The Essence of Gold in Indian Weddings - The Haldi Ceremony

An Indian wedding is never complete without gold, in metal and in colour. The use of yellow or gold can be seen across the many aspects of an Indian wedding like jewellery, decor, clothing and even rituals. One of the most important ritual that marks the beginning of any Indian wedding is the haldi ceremony, where a paste made of haldi is applied to the bride and groom by the members of the family, kickstarting the wedding process.

The cultural significance of this ceremony

Turmeric has been known for its many healing properties. Its an anti-inflammatory, anti-bacterial, antiseptic and an anti-stressor all at once. Turmeric is also known for its beautification properties inside and out, making it an impartial choice of ingredient in many face masks, beauty creams and health drinks. In many Indian culture, turmeric is also believed to ward off evils of any sort and hence has a complete ritual dedicated to “haldi” during weddings. It takes place a day before the wedding to calm the nerves, the ward off evil and as a finishing beautification touch for the bride and groom.

The shade of yellow purifies the souls

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Weddings are a bond of love and commitment, and to start this new life the couple must be free and pure from all their evils, past, present and future. This is done to secure the bond between the couple. The yellow shade is believed to purify the soul, and is applied on the forehead famously called the tilak or tikka. The pressure applied at this point helps relief the mind, while the purificating properties of turmeric acts as a soul cleanser, putting the couple on a pedestal to their new life.

Elimination of evil around by purifying the surroundings

It is believed that the use of turmeric removes bad omen. Going by the belief, turmeric paste is applied to the bride and groom before the wedding to wade of any evil spirits in thier surroundings so that they can start their new life in a purified manner. The belief may sound superstitious in this era, but its goes down centuries and hence is still a significant one.

A fun way of mingling with the family and giving blessings

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The haldi ceremony is the coming together of near and far ones, and also the young to old. The younger cousins have fun playing with the turmeric with some teasing going on, while the older relatives offer their blessings to the bride and groom while applying the paste. It’s a mix of these activities that makes this ceremony a fun affair.

Acts as an ice-breaker for both the parties

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A wedding is a coming together of distant friends and family, some of whom you haven’t met in years. It’s not wrong to say that the thought of attending to so many well wishers on your big day can be overwhelming, to a point where nervousness starts to get the better of you. Haldi paste, with its soothing smell and nourishing properties tends to take away the stress from the mind, gives you an instant glow while releasing stress with its antioxidant properties.

Gives way to glowing skin

They say a glowing bride or groom are a happy bride and groom. But sometimes the stress can get to you and the mainy back to back rituals can take a toll on your skin. With its many beautifying properties, turmeric paste is said to get back the lustre of the skin and gives the bride her much needed golden glow! It’s also the safest way to keep any last moment pimple or acne from getting in your way.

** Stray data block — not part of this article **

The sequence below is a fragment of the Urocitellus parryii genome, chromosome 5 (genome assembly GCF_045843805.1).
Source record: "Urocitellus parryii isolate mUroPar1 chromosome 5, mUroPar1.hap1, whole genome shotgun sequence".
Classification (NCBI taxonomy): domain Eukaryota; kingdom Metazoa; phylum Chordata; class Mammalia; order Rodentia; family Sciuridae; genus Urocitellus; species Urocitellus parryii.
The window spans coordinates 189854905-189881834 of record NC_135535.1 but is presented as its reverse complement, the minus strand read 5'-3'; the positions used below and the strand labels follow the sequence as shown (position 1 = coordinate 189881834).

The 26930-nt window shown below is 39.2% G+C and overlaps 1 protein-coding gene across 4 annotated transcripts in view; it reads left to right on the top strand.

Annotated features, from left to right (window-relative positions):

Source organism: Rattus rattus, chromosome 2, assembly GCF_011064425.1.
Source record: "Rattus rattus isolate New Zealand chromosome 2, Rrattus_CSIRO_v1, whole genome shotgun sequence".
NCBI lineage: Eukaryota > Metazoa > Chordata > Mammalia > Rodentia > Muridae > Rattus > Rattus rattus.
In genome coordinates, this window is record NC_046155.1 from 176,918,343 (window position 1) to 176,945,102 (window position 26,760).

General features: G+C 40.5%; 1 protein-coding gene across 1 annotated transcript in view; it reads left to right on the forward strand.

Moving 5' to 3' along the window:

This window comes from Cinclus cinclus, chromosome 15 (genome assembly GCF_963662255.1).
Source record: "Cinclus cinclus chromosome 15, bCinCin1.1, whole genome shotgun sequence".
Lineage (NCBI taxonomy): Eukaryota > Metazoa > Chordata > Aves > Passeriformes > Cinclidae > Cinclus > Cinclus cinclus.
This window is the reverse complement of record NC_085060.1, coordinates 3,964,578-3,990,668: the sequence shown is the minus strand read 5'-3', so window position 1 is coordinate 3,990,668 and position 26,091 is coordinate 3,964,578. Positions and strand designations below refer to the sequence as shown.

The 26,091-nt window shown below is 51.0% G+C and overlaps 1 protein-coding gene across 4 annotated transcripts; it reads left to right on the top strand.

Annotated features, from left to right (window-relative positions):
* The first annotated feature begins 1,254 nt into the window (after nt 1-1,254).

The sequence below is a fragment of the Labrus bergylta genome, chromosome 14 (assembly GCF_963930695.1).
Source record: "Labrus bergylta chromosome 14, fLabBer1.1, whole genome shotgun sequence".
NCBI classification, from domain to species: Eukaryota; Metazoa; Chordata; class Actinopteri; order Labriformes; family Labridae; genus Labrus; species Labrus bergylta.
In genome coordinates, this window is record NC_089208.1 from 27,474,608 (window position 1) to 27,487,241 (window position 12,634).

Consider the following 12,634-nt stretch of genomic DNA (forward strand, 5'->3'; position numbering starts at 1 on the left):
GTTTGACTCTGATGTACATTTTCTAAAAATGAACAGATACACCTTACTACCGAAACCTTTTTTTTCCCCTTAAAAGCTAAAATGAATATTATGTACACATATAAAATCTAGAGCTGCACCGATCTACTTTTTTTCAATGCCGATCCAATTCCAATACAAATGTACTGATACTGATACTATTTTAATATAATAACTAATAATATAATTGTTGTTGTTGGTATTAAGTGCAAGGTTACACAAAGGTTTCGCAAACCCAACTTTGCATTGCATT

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Helps in curbing the pre-wedding jitters

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Curcumin is an active compound in turmeric that acts as a natural to calm down stress, ankiety, headaches and other experiences one may feel during their wedding. It calms the nerves and releases one from their jitters.

Haldi Ceremony in Various Cultures

The ceremony of Haldi is celebrated in almost all Indian cultures. They are known by different names in different cultures. The custom is such that the groom’s family visits the bride’s home with some gifts, sweets, jewellery, clothes and the haldi paste to be applied. It is the same at the groom’s place where the bride’s family gives the groom the haldi paste and more gifts.

In the Bengali culture it is called “Gaye Holud” which translates to turmeric yellow on the body. The Marwaris observe this ceremony by the name “Tel Baan”. The ritual is slightly different as they have seven different ingredients placed in seven clay bowls like turmeric, mustard seeds, oil, curd, salt, henna, and vermillion, which is then applied to the bride and groom by married couples by dipping grass in each bowl. Tel Baan is  double process where application from bottom to top is called Tel Chadana and from top to bottom is known as Tel Uttarna.

In Gujarat, it is called “Pithi” and takes place either on the day of the wedding or one prior. The Marathis call the same by the name of “Halad Chadawat”, where, according to custom, the paste is first applied to the groom and the leftover paste is then applied to the bride. In Andhra Pradesh, “Pellikuthuru” is what the Haldi ceremony of Telegites is called as.
In some of the southern states of India, haldi sticks or “Arishinada Kombu” are powdered in a ceremony and then used to make a paste which is applied on the bride and groom.